Wednesday, February 21, 2018

A Little Squeeze

‘Little things’ in shipping practices can add up to big savings.

With transportation rates soaring, saving money on shipping is vital, yet harder to accomplish. It can seem the only way to cut costs is to move shipments to less premium modes. But one powerful way to squeeze costs from your supply chain is to avoid paying unnecessary fees to carriers. These four categories are a good place to start:

1. Address Corrections. Address correction charges apply when a package has a mistake – any mistake – with its recipient address. These fees can be applied for errors like spelling a city name incorrectly or using the wrong postal code. It may seem trivial on paper, but with charges around $13 to $14 per package, these can add up fast. To help battle these fees, your system needs to flag which addresses are incurring fees most often, and establish a pattern for where the fees are originating.

2. Invalid Accounts. If a package does not provide a valid sender account number, carriers can again tack on an extra $13 to $14 per shipment. These errors can be fixed at the origin of the package, simply by ensuring the correct sender account number is used. A transportation management system (TMS) can show what locations may be the largest offenders in order to implement a plan to consistently get this right. 

3. Dimensional Weight Fees. It seems obvious that shipping a pack of pens in a large box the size of a refrigerator would be overkill. Carriers increasingly charge according to the amount of space a package takes on their truck, penalizing shippers for sending items in oversized cartons. The perception between box size and the dimensional weight are often prone to error. Dimensional weights are important to track and analyze on a regular basis.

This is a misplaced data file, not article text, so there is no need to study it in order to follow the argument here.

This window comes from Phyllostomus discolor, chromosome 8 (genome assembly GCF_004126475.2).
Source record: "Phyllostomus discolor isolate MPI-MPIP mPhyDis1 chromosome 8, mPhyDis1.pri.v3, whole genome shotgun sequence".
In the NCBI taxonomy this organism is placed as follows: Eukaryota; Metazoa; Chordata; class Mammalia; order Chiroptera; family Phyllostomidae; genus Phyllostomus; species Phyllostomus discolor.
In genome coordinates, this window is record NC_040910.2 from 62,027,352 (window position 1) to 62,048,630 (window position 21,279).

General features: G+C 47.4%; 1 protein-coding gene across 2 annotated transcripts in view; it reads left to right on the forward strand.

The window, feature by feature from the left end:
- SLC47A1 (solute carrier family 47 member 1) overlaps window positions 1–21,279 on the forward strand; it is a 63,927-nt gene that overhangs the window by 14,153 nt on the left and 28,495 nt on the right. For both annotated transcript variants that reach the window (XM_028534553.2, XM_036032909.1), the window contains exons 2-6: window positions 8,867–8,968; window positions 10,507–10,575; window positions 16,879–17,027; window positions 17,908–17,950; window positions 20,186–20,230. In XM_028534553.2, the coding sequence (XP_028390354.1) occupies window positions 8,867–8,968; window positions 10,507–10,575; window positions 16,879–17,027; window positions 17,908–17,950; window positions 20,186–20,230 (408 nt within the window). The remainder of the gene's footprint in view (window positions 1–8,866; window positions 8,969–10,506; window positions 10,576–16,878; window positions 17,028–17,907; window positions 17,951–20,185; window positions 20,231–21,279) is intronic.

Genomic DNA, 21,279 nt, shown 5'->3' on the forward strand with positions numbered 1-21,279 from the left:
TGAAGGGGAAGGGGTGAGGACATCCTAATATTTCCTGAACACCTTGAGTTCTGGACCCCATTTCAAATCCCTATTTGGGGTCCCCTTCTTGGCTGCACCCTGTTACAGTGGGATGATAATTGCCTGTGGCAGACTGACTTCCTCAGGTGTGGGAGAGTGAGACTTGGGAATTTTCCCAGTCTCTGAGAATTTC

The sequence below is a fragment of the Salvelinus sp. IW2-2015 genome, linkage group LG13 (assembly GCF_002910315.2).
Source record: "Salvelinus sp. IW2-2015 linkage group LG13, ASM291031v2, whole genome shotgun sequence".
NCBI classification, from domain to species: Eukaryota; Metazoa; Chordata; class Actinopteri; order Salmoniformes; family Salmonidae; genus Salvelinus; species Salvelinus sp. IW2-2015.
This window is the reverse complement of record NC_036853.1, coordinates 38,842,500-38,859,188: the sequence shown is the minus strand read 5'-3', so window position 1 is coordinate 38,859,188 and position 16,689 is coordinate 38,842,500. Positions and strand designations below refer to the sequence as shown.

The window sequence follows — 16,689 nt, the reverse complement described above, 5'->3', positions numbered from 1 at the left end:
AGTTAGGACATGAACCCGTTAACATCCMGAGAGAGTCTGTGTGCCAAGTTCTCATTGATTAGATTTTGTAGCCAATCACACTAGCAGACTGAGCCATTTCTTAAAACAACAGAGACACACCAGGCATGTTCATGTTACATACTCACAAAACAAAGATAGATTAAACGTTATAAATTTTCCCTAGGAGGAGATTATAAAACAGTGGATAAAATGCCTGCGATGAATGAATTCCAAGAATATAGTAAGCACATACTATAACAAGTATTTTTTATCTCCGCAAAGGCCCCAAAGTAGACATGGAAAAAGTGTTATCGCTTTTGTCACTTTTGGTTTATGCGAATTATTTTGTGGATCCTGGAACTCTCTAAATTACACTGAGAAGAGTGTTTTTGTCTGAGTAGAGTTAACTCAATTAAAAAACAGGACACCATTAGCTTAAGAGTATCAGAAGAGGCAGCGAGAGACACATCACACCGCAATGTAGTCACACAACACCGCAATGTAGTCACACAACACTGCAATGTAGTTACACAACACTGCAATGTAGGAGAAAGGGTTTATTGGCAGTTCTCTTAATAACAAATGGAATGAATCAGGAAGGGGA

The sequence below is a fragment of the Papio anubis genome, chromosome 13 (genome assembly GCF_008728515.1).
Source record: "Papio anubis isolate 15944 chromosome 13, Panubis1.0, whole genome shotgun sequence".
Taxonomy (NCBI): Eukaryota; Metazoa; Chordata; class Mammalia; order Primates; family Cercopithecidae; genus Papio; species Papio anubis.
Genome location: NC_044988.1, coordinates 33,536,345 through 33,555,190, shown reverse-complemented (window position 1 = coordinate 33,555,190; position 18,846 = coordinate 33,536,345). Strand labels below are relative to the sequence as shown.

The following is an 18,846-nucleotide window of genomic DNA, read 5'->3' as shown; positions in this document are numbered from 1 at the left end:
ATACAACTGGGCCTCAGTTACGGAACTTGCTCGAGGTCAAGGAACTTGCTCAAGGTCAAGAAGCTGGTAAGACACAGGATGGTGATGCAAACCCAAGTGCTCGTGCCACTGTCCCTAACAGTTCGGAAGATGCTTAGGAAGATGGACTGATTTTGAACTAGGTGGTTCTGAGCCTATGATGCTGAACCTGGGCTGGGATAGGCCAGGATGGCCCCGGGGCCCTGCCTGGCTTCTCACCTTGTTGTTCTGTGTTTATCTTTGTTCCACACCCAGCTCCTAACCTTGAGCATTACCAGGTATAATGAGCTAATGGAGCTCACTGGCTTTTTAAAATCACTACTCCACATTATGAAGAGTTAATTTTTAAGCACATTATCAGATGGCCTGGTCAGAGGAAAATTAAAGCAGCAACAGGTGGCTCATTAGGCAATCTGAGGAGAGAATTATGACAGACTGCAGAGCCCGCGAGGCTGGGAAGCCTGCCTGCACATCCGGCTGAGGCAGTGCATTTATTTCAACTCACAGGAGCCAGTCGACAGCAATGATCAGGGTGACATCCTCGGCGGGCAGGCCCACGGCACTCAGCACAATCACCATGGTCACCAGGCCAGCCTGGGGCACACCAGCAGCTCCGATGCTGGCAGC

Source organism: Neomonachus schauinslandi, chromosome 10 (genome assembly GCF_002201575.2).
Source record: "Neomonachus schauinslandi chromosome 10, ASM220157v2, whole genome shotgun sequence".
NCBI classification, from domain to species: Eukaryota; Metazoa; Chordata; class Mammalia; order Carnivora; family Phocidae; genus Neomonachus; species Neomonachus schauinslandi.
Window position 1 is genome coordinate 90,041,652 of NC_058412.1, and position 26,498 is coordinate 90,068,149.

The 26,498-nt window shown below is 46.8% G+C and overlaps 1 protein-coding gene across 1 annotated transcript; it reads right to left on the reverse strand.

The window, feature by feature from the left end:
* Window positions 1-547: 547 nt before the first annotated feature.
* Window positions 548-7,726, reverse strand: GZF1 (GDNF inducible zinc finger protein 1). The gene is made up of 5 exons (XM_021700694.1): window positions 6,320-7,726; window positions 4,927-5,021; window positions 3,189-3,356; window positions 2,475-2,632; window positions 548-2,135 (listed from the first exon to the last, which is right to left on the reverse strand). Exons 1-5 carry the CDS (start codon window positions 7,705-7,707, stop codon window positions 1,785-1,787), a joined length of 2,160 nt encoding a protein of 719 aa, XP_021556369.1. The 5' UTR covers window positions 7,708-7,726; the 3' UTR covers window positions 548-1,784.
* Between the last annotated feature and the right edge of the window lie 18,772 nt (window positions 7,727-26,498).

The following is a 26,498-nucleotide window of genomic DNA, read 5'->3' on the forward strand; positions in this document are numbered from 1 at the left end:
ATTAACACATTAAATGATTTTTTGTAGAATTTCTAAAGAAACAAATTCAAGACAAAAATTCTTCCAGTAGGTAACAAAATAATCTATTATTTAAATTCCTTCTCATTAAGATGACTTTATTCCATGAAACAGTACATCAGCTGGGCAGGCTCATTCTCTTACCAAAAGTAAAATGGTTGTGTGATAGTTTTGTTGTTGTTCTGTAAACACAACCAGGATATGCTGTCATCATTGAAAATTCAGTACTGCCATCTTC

4. Package Consolidation. Marrying shipments to the same delivery address, even if from separate orders, helps squeeze waste and cost from your supply chain. Suppose a customer orders a baseball helmet and a baseball glove, and the fulfillment center packs the helmet and glove in different boxes. Soon after, the customer remembers to order baseballs and places another order. Do the baseballs ship separately in a third box? You would like to think it won’t happen, but don’t assume it – monitor it.

Your supply chain needs to be routinely subjected to technological analysis to prevent issues – these and others – from creeping in. Human perceptions and force of habit can make it hard to see what the numbers are actually telling us. Little improvements in your shipping practices can add up to big supply chain savings. 

Kirk Shearer
800-989-0054 x103

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